John Barrowman is delighted to be joining Dancing On Ice. But, after a year of lockdown, he is, to paraphrase Dean Martin’s famous line, delighted to be anywhere.
A variety of safety measures are in place to keep the ITV production Covid-secure but the entertainer admits he’s missing one important element about joining a new show.
“I’m a big hugger,” explained John, 53, on a Zoom call from an apartment near London, where he has been self-isolating since arriving from his home in Palm Springs, California.
“That’s one of the things that’s going to be so difficult about doing the show this year. I used to walk around all the dressing rooms to hug people and give some positive vibes.
“But I can’t do that. Although I’m a workaholic, and I want to get back to work because I miss my career, I also miss human contact and interaction. I haven’t hugged my mum and dad in a year. It’s awful.”
The 13th series of the rink spectacular sees Phillip Schofield and Holly Willoughby take up presenting duties once again, while John is joined on the judging panel by skating legends Jayne Torvill and Christopher Dean, and former Britain’s Got Talent winner Ashley Banjo.
Bringing the skating competition back for 2021 has been no easy feat, especially as five members of the crew reportedly tested positive for coronavirus last week. However, regular testing, a newly configured set, forgoing a live audience and an abundance of protective screens has ensured the show hasn’t been put on ice. Or, well, has.
John said: “I’m going to be tested every week, as are other people, and I’ll be in a bubble with Ashley, Phil, Holly, Jayne and Chris. Then the contestants and the skaters are in another bubble and our bubbles will not meet. We’re taking every precaution to make sure everybody is safe, so that we can keep entertaining people.
“I laughed when I was told we were deemed to be ‘essential workers’ – nothing can be more essential than the NHS hospital workers and the staff who have been involved in keeping everybody healthy, safe and alive. But, without making light of the situation, we need shows on television, and we still need to be entertained.”
The line-up is packed with familiar faces, including presenter Myleene Klass, Rebekah Vardy, actor and singer Jason Donovan, and singer and presenter Denise Van Outen, who will all compete to impress the judges and win the public’s votes over the next 10 weeks.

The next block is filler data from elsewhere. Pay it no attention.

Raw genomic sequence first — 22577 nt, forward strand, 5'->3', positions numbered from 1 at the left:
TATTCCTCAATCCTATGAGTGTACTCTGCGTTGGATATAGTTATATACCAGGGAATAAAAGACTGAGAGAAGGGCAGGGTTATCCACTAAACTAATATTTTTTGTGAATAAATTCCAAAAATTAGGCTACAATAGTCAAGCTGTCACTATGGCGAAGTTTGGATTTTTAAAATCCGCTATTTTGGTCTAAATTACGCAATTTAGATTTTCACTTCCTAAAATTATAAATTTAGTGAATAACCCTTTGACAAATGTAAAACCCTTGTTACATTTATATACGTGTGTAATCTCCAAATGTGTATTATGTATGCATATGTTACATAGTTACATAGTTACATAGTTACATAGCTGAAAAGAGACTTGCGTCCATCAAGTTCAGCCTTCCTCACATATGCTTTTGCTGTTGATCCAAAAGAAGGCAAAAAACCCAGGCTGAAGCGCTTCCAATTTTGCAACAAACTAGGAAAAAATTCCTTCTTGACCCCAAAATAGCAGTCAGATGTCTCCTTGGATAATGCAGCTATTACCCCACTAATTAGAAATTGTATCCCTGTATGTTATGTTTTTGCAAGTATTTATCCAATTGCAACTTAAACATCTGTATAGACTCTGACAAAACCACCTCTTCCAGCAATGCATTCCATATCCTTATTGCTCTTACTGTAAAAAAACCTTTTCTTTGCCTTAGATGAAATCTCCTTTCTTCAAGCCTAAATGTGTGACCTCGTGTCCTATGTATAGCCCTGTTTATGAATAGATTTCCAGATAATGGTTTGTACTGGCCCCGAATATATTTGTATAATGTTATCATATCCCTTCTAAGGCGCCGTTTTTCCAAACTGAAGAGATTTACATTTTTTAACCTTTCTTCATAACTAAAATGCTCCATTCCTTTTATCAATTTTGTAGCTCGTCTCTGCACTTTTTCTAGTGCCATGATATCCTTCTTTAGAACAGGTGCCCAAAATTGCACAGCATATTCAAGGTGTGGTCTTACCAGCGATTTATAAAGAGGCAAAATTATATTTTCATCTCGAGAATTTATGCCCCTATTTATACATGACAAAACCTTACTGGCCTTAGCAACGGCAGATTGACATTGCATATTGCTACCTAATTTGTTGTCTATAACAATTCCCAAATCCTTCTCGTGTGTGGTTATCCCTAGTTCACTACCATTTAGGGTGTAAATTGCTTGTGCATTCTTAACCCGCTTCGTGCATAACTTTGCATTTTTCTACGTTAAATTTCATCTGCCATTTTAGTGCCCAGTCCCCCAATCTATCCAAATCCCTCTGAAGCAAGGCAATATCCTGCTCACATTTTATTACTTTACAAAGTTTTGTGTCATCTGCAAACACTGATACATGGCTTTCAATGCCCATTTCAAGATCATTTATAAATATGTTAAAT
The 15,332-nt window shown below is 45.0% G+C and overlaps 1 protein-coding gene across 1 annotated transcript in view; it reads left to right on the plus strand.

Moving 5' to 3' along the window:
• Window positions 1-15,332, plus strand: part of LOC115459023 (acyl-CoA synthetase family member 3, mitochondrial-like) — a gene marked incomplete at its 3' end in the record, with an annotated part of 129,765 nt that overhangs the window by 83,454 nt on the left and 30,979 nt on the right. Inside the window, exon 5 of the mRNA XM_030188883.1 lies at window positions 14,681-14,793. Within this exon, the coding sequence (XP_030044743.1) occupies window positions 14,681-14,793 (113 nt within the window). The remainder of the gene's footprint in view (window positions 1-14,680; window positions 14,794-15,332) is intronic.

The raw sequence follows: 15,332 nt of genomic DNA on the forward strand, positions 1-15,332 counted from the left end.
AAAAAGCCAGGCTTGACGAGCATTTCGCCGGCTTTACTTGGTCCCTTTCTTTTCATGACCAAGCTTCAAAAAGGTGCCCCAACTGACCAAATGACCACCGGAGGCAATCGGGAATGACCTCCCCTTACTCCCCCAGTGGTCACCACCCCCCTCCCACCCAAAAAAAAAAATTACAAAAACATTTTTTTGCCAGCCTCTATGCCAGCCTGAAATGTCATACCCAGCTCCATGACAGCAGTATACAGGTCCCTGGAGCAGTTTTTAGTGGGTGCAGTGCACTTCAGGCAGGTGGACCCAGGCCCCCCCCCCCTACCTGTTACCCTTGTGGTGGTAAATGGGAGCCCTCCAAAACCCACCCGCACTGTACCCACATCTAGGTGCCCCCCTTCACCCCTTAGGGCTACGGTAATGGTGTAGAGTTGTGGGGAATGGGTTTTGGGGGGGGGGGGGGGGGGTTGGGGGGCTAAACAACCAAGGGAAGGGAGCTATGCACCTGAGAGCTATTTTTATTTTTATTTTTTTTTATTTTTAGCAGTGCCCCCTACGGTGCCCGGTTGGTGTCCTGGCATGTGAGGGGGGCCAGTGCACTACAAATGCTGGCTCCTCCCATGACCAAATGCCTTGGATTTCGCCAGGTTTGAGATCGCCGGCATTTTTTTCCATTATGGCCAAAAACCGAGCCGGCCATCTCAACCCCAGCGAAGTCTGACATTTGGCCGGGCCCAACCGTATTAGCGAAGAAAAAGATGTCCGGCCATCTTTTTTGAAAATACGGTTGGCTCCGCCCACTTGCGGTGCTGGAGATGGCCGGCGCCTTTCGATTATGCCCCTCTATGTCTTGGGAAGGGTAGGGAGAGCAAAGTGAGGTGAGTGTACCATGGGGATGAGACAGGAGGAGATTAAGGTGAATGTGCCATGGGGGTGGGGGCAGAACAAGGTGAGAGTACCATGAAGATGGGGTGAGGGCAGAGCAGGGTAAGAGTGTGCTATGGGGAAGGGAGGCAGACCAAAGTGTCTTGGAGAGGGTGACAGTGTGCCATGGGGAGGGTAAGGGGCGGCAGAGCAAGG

Having replaced Jason Gardiner in the 2020 series, John says he’s looking forward to reprising his role as the “fair and balanced” judge. But he’s already warned the contestants he knows personally that they can’t expect any special treatment – if anything, their fancy footwork will be judged even more harshly.
“If there’s something I don’t like, I will speak up and I will say,” said John, who was born in Scotland before moving to America aged eight, and speaks with both accents.
He added: “It might be an artistic thing or at times I’ll jump in with some technical stuff. That’s always interesting because then people say, ‘What do you know about skating?’ and reply, ‘Well, I was on Dancing on Ice the first year, you know!’
“I think the contestants I’ll be toughest on to begin with are the ones that I know. I know Jason, Myleene, Denise, and also Graham (Bell). So, I’m going to be watching them very closely.
“They’re in showbiz, they know what they’re doing, they know how to perform, and if there’s a lack of performance, I’m definitely going to call them on it. And the people that I don’t know so well, they’re going to have to prove themselves to me. Everything is going to equal out, but I will be watching the people I know very closely in the first few weeks.”
Risk makes for great TV
Learning how to skate and dance on ice will be a difficult journey for the celebrities and professional skater Yebin Mok, who was due to perform with skier Graham Bell, last week received a serious cut on her leg from the blade of an ice skate.
But it is the risk and danger, admits Torchwood and Holby City star John, that makes the show so captivating. He explained: “That’s what makes ice dancing, figure skating and partner skating so exciting.
“When you watch the professionals throw someone up in the air and let them go, you know she’s either going to land properly or she’s not. So, when she does nail the landing, the arms go out and the leg goes up, you’re like, ‘Yes!’
“And when she wipes out and falls and splats all over the ice you gasp, ‘Oh no!’ – that’s what makes it exciting for the viewer.
“Somebody could fall but the question is, will they get back up? That’s the most important thing, and that’s where the judging element really comes in.”
Dancing on Ice begins tonight at 6pm on ITV
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